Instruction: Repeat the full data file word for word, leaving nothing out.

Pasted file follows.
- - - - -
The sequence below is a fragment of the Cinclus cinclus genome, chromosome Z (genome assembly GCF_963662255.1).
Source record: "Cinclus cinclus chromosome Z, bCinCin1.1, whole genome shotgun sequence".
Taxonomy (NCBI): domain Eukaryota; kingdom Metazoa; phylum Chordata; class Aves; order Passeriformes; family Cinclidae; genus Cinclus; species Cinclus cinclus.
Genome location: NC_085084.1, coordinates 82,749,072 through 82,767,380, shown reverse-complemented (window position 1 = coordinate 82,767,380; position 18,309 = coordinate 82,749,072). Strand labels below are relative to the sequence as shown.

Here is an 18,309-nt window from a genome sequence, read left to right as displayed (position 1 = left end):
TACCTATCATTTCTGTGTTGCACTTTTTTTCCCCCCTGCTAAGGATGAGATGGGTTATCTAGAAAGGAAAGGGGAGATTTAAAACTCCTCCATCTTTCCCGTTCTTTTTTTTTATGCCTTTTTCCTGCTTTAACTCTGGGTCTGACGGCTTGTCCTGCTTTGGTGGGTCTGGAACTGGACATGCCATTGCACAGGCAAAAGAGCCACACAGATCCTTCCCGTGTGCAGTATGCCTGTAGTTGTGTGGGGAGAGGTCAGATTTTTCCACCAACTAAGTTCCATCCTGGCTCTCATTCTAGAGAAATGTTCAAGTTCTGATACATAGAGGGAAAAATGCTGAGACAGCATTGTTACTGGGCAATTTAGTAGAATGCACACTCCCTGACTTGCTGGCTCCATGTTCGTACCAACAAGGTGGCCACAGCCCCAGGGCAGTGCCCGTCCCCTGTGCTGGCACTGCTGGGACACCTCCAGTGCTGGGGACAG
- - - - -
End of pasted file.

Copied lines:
The sequence below is a fragment of the Cinclus cinclus genome, chromosome Z (genome assembly GCF_963662255.1).
Source record: "Cinclus cinclus chromosome Z, bCinCin1.1, whole genome shotgun sequence".
Taxonomy (NCBI): domain Eukaryota; kingdom Metazoa; phylum Chordata; class Aves; order Passeriformes; family Cinclidae; genus Cinclus; species Cinclus cinclus.
Genome location: NC_085084.1, coordinates 82,749,072 through 82,767,380, shown reverse-complemented (window position 1 = coordinate 82,767,380; position 18,309 = coordinate 82,749,072). Strand labels below are relative to the sequence as shown.

Here is an 18,309-nt window from a genome sequence, read left to right as displayed (position 1 = left end):
TACCTATCATTTCTGTGTTGCACTTTTTTTCCCCCCTGCTAAGGATGAGATGGGTTATCTAGAAAGGAAAGGGGAGATTTAAAACTCCTCCATCTTTCCCGTTCTTTTTTTTTATGCCTTTTTCCTGCTTTAACTCTGGGTCTGACGGCTTGTCCTGCTTTGGTGGGTCTGGAACTGGACATGCCATTGCACAGGCAAAAGAGCCACACAGATCCTTCCCGTGTGCAGTATGCCTGTAGTTGTGTGGGGAGAGGTCAGATTTTTCCACCAACTAAGTTCCATCCTGGCTCTCATTCTAGAGAAATGTTCAAGTTCTGATACATAGAGGGAAAAATGCTGAGACAGCATTGTTACTGGGCAATTTAGTAGAATGCACACTCCCTGACTTGCTGGCTCCATGTTCGTACCAACAAGGTGGCCACAGCCCCAGGGCAGTGCCCGTCCCCTGTGCTGGCACTGCTGGGACACCTCCAGTGCTGGGGACAG